Dr. David Helfand, PhD
Professor of Astronomy and Chair of Frontiers of Science
Dr. David Helfand teaches courses in the Department of Astronomy and Frontiers of Science, a course that integrates science into Columbia’s undergraduate Core Curriculum. With the shift to remote teaching in Spring 2020, Dr. Helfand taught online, hybrid, and in-person courses, with an ongoing commitment to making science accessible to all students, and built on the innovations he has developed through multiple Provost Teaching and Learning grants (including Spring 2018 Hybrid Learning award for “Simulating the Universe: Stimulating Active Learning”; Spring 2021 and 2022 Massive Open Online Course award for “Frontiers of Science: Four-Course MOOC Series” with Ivana Nikolic Hughes). Dr. Helfand met the moment by rethinking how to support active and engaged learning online, and seized the opportunity to offer a block course to students. The block model of teaching and learning is a method that he pioneered as President of Quest University Canada, a small liberal arts college in which students take one course at a time for a month. Read on to learn more about what Dr. Helfand did in the course, what lessons and experiences he is carrying forward, and the advice he has for other instructors at Columbia.
Engage students in their learning
It was challenging to teach online and in a hybrid modality given that my pedagogical approach centers on active and hands-on learning. When we moved to remote teaching, I adapted by integrating more technology into my practices. I acquired an iPad and began to use that as a board to write on during online office hours. I found that online office hours increased student access and engagement. I have always written on classroom blackboards, as this paces the presentation of course content and provides time for students to take notes. However, while teaching online, I relied on lecture slides. I spent hundreds of hours creating slides and now there is a temptation for me to use the slides that I created during the pandemic. It ends up being a trap of flashing through slides instead of writing on the board, although I do now have some asynchronous content and recorded lectures that I am able to share with students to support their learning. Despite many cameras being off in my online classes, I tried to engage students by using breakout rooms and leveraging online simulations that I had developed pre-pandemic through a Provost Teaching and Learning grant, and introducing discussions of pressing topics such as climate change and MRNA vaccines to help students see the relevance of the science they were learning. Team-teaching “Foundations of Science” for General Studies students online in Fall 2020 with Statia Luszcz-Cook helped, as we were able to integrate a lot of activities and support each other while teaching online. We were not able to replicate our field trips around campus from previous iterations of the course such as visits to Riverside Park so that students could learn to view the space from a scientist’s perspective. When we taught a hybrid version of the course, we attempted to do hands-on activities such as having students build clay models of the solar system and take them out on campus, or doing power of ten notation by laying out M&Ms, pairing remote students with in-person students, but found that the students online were passively watching the in-person students.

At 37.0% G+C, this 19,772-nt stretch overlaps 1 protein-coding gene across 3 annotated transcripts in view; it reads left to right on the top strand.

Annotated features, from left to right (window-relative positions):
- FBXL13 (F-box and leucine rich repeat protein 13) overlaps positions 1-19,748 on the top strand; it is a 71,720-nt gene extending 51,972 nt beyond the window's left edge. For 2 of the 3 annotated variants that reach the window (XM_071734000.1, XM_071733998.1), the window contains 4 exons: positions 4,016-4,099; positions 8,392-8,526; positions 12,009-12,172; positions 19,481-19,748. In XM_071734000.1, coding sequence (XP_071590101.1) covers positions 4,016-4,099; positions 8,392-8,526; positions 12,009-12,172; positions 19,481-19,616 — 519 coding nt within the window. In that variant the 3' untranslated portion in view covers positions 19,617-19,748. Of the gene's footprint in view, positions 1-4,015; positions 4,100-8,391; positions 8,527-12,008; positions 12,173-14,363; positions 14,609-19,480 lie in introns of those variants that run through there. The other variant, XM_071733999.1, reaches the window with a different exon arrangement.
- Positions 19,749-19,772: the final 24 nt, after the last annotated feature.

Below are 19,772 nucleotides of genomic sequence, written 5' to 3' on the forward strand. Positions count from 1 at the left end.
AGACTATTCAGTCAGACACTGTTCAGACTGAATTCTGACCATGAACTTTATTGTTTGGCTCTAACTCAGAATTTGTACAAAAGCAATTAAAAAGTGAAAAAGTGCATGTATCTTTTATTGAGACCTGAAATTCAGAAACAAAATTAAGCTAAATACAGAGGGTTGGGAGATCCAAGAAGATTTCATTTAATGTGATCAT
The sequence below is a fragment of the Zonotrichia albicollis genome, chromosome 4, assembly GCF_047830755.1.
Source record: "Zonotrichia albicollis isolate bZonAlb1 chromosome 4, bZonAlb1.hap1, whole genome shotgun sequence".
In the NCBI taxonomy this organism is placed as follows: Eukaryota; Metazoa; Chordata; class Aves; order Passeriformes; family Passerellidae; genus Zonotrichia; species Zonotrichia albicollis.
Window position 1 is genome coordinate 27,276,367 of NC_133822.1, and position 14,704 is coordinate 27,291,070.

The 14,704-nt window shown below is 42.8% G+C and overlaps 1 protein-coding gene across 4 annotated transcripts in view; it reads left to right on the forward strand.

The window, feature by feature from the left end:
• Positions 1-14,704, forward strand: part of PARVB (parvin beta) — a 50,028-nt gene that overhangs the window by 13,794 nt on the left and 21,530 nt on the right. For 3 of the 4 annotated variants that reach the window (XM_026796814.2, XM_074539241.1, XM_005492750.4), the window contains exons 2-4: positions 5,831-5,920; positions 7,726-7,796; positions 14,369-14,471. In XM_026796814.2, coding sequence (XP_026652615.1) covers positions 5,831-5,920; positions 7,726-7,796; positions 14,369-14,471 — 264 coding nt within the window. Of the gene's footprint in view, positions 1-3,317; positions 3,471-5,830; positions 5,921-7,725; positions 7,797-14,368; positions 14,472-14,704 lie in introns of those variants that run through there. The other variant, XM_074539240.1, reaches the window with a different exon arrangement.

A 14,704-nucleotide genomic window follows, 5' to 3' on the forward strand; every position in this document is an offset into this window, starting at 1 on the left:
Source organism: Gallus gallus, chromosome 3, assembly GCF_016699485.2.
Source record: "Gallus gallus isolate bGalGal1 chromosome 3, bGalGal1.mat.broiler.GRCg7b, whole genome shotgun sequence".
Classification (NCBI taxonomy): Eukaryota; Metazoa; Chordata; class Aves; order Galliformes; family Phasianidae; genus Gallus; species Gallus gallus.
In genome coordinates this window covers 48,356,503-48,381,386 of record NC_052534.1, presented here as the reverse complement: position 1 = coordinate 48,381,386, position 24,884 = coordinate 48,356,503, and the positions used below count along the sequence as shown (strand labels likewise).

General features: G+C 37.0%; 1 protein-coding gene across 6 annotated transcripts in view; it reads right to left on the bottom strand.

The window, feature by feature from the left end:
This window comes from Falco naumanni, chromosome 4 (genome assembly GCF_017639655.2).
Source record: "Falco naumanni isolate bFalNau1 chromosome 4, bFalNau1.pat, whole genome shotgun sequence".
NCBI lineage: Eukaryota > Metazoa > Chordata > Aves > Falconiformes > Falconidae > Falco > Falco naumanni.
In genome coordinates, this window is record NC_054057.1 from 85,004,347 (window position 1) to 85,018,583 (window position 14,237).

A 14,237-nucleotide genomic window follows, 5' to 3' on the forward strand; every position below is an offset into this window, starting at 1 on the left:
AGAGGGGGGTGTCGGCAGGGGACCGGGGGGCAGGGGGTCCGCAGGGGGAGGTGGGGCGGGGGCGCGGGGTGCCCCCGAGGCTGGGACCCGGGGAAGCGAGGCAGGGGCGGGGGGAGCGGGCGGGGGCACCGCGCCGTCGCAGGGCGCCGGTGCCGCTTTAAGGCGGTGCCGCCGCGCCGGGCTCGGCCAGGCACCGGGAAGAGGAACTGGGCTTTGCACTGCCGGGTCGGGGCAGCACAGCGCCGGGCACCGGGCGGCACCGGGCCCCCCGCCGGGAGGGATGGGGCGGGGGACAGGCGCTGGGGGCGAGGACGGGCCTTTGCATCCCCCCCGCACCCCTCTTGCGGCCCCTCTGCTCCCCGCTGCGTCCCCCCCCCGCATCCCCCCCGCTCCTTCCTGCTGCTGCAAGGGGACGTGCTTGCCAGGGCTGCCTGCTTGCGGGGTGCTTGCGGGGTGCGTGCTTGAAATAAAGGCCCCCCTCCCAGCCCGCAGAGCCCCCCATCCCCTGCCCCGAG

Transform teaching and learning with block courses
In the summer of 2020, seventy-five first year students needed to take Frontiers of Science and I proposed that we teach in a block system. This involves intense, single-subject teaching and learning experiences completed in a few weeks. Over three and a half weeks, for three to four hours per day, students engage deeply with the course content in small class settings. We offered three sections, two were online and my section was taught in-person with twenty-four students. The students loved the block course! We were able to leverage the recorded Frontiers of Science lectures and pause to take student questions. The class sessions were structured around short lecture segments interspersed with discussion. Students engaged in hands-on activities with their peers. We noted the same exam distribution when compared to the semester-long version of the course, and the students were unanimous in their preference for the one-course-at-a-time approach compared with semester teaching.
Advice for Instructors and the Future of Teaching at Columbia
Design classrooms for active learning.
In-person teaching and learning requires learning spaces that are flexible. Classroom space is critically important to the teaching and learning that takes place within it. In order to promote interaction and student learning, classrooms should have movable chairs and tables that instructors and students can reconfigure for different uses and to engage meaningfully in activities and with each other.
Consider the block system for learning gains.
There is great interest globally for the block system of teaching. I have had faculty from Victoria University in Melbourne Australia observe block teaching at Quest and find inspiration in this model. Over a 15-month period they transformed their first-year curriculum and developed the VU Block Model. The challenge is that one needs a cohort of students to take one course at a time and for instructors to offer these courses that are hard work, as the three hour, daily sessions are interactive and not lecture-based. Students engage in collaborative activities. This would benefit all learners but especially those underrepresented in STEM. It is a great way to introduce students to science.